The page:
The sun came out while I was milking, almost too warm for the jacket I'd put on. The rains had softened the goats' hooves as well as the dirt, so I got a start on trimming toenails (one hoof each per day) and dug up another bucketful to throw into the abyss under the stand. The day was off to a good start.
With the danger of sparks and fire lessened, I thought it would be the perfect day to mow down the patches of persistent star thistle. Ah, well. Going out to the little tractor, the first thing I noticed was the flat rear tire (usually it's the front). Then, although the engine wanted to turn over, it wouldn't start. Check the gas. Not only low, the tank was completely dry. Hmmm. Find the gas can, put some in the tank. Watch it start a fast drip out of a part I can't recognize. (I know about fuel lines and filters, but what is that black thingy there that I can't get off or tighten?) Not wanting to waste what gas I'd put in (not at today's prices!), I backed the tractor around to the barn door, filled the tire with the air compressor, and raced around the yard to cut down the blankety-blank thistle and get back to the shed before running out of fuel.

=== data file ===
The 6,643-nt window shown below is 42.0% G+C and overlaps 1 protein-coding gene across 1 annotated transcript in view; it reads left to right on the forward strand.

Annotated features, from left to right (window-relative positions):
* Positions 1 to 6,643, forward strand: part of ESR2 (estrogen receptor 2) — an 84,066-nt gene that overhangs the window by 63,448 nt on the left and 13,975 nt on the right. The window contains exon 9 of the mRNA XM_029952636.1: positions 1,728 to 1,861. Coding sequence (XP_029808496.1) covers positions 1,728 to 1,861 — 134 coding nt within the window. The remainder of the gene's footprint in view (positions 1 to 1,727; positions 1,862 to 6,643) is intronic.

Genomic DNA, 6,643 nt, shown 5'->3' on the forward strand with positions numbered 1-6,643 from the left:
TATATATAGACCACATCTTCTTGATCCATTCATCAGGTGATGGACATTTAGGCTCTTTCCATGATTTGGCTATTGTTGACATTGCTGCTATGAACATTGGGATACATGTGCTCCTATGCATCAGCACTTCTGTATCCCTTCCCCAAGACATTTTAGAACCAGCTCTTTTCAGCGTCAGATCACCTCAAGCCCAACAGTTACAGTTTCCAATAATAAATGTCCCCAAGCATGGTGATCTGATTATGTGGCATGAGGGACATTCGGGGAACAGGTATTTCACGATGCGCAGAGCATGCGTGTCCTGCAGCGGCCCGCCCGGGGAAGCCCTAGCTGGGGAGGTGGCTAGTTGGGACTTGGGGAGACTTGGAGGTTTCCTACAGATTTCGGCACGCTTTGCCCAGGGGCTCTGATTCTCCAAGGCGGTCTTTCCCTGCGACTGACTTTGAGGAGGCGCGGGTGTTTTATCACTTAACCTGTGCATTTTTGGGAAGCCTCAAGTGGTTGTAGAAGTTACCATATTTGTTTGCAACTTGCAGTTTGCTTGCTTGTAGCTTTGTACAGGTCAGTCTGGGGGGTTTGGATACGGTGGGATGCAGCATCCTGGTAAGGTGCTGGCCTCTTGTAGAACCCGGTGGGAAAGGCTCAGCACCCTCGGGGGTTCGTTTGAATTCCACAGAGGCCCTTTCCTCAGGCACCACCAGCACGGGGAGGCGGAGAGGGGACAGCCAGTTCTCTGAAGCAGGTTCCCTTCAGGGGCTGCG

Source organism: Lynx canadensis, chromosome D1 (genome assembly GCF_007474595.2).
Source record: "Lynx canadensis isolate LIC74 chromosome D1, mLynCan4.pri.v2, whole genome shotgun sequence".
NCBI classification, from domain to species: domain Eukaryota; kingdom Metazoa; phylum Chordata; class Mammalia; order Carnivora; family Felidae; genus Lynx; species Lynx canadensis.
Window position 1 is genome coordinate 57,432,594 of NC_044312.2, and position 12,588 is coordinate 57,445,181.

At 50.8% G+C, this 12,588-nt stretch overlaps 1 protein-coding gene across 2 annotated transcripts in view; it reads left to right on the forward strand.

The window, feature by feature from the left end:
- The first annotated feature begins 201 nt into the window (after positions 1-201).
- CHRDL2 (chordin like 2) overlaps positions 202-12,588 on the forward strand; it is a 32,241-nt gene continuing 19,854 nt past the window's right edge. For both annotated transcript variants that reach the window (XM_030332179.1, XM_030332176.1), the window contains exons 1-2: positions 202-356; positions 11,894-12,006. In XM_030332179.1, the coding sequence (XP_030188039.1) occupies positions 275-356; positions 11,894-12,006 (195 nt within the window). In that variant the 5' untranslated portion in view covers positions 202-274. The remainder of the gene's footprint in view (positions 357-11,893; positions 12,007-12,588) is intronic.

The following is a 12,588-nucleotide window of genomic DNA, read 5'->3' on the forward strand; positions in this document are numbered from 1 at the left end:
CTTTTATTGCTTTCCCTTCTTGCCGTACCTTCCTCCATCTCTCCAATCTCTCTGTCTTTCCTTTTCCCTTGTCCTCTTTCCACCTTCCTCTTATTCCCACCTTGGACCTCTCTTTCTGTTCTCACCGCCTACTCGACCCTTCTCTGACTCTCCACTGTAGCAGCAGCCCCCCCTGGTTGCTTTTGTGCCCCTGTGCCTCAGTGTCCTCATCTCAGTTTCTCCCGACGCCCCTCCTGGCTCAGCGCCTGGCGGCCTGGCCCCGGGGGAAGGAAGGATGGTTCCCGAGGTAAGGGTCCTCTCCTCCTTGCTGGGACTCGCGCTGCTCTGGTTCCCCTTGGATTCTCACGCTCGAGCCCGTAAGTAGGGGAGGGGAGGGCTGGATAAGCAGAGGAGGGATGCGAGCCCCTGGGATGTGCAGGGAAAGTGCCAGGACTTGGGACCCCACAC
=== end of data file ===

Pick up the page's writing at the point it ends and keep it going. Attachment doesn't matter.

Had I been able to foresee the future, I wouldn't have wasted time on Home Economics in high school. The only dishes we made in that class (that I remember) were creamed peas and baked Alaska, neither of which I've ever made again. I should have been in Auto Shop where I might have learned something really useful. Auto Shop should be a requirement, not an elective.
When I called for advice (and maybe a little sympathy), Dave suggested I go down to The Pit, otherwise known as Steve's shop downstairs, and see if I can find an owner's manual for the tractor. It took me five years to find where Steve kept the nails. I'm not holding out a lot of hope. Ah, well.